Georgia senators debate law changes following allegations against DA Willis

Fulton County officials were in the hot seat Friday answering questions about Fulton County District Attorney Fani Willis' hiring of former special prosecutor Nathan Wade.  

State senators had their third investigative session looking into potential conflicts of interest and allegations of misuse of funds.  

Some Georgia senators say they want to see the law changed as it relates to the spending of state constitutional officers like Willis. While the DA says she and her team followed the law.  

For about four hours, senators grilled Fulton County Commission Chairman Rob Pitts, Chief Financial Officer Sharon Whitmore, and County Attorney Soo Jo. They wanted to know how DA Fani Willis gets her budget approved and where all her funding comes from.  

The chairman says he does not approve of the current system which allows not only the DA, but county constitutional officers like the sheriff and the tax commissioner, to spend their budgets however they see fit.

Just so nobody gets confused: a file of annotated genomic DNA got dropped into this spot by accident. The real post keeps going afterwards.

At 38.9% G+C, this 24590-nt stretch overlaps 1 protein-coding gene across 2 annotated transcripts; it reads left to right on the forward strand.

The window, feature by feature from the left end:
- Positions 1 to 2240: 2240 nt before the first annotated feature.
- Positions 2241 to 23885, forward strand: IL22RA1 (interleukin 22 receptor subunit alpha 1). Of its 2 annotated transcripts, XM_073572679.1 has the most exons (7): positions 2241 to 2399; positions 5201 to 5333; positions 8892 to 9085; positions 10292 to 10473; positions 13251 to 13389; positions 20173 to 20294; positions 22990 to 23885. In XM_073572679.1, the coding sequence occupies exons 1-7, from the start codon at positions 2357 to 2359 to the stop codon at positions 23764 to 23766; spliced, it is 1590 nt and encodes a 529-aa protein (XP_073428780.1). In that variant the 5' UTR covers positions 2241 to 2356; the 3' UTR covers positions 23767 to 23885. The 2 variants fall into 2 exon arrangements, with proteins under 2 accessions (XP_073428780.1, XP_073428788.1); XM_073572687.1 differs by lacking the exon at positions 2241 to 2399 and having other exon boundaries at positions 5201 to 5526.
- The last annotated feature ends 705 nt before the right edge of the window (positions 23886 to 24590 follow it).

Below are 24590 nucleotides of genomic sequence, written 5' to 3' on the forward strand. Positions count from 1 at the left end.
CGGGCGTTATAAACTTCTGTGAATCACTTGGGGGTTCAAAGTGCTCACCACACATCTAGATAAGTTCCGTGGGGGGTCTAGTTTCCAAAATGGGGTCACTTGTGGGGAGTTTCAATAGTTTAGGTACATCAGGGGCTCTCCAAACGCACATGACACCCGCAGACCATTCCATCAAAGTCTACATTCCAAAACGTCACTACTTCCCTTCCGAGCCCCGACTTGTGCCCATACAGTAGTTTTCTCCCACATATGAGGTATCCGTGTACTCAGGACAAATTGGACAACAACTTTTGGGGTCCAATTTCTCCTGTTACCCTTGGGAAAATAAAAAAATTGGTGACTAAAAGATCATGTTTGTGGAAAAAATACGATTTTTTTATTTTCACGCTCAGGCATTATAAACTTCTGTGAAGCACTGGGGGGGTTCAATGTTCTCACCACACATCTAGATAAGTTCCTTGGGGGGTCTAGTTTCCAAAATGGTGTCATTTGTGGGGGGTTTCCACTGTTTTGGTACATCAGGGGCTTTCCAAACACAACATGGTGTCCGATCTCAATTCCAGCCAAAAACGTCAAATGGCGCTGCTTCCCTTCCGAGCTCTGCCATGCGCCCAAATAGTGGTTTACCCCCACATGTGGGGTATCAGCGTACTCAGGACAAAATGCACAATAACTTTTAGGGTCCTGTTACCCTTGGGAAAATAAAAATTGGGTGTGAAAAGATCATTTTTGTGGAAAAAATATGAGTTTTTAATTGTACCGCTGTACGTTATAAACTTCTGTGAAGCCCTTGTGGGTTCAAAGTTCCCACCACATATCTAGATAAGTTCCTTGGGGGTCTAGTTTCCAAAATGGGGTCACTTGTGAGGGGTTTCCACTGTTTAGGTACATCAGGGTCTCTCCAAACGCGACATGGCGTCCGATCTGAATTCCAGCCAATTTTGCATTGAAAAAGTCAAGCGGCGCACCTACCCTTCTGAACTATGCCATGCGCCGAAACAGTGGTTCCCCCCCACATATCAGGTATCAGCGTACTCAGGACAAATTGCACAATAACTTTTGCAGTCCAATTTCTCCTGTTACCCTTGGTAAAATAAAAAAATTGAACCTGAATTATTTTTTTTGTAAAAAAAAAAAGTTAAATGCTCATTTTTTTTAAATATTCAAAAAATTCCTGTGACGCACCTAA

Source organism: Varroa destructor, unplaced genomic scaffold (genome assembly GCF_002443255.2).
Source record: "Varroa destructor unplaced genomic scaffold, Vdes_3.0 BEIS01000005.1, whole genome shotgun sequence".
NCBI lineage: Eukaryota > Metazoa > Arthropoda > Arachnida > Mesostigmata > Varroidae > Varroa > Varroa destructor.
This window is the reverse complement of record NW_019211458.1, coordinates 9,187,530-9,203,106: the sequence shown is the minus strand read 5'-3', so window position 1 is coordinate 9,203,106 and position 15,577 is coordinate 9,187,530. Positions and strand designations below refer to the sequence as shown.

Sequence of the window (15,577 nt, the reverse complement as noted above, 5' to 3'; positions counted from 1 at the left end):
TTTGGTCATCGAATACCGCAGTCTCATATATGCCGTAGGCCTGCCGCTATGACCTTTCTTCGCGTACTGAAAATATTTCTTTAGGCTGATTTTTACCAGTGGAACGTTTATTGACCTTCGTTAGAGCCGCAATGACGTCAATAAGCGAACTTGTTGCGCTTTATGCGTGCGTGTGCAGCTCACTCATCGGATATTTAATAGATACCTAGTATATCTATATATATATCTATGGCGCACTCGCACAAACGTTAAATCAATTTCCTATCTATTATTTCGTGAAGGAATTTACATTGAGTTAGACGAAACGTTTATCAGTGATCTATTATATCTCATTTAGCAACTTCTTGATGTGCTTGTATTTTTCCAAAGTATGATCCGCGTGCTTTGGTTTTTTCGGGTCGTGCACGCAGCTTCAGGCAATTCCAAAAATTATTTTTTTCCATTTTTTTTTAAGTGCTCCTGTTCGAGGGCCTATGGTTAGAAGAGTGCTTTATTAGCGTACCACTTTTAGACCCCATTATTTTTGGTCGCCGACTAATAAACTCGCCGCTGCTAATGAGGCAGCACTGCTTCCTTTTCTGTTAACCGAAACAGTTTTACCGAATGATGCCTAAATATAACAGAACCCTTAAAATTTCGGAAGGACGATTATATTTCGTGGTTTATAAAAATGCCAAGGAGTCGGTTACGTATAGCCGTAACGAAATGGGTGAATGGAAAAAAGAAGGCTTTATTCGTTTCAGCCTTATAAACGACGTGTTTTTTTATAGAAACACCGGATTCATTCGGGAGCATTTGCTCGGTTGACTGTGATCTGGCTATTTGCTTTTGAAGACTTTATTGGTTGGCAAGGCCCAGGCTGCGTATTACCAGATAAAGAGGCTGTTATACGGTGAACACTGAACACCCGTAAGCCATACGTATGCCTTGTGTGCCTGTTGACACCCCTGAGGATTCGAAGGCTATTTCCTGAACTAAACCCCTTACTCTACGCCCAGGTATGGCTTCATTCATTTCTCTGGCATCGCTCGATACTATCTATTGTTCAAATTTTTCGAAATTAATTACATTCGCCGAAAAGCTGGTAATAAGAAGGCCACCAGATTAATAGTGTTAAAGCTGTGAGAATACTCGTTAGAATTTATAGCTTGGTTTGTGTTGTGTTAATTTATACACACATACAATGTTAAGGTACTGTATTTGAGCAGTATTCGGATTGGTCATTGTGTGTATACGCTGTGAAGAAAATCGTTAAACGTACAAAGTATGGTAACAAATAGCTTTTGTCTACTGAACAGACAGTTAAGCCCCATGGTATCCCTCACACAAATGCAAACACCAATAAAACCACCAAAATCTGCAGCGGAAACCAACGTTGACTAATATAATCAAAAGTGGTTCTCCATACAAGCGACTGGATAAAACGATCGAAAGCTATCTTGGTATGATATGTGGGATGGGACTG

"After we appropriate money to them, I think we have an obligation, a fiduciary responsibility to the taxpayers, to know how that money is being spent," Pitts insisted.  


The chairman of the state Senate Special Committee on Investigations believes Willis should be more accountable to the commissioners for her $36.6-million budget. 

"Fulton County does not appreciate the way she has handled many things, including her relationship with Mr. Wade. Her failure to disclose gifts and benefits that she received from him, when she hired him, and approved his pay, and salary, and all the checks with no oversight," said Sen. Bill Cowsert, R-Athens, who's chairs the committee. 

Democrats on the committee believe changing state law that has been in place for 30 years goes too far.  

"Now, all of a sudden, because of one particular issue, we are going to change that for the whole state. Those who are listening across the state, I want all constitutional officers to realize, apparently, the Georgia state Senate is about to change the law because of one event in Fulton County," said Sen. Harold Jones II, D-Augusta. 

Earlier in the morning, DA Willis told FOX 5 she believes the convening of the Senate committee is curious. 

"The DA's office has done everything by the law. Funny that we need ‘big brother’ watching over us when DAs become Black," a defiant Willis said at a soul food restaurant across town.  

Former Georgia Gov. Roy Barnes sat in on the hearing Friday. He will represent Willis if she is subpoenaed by the committee.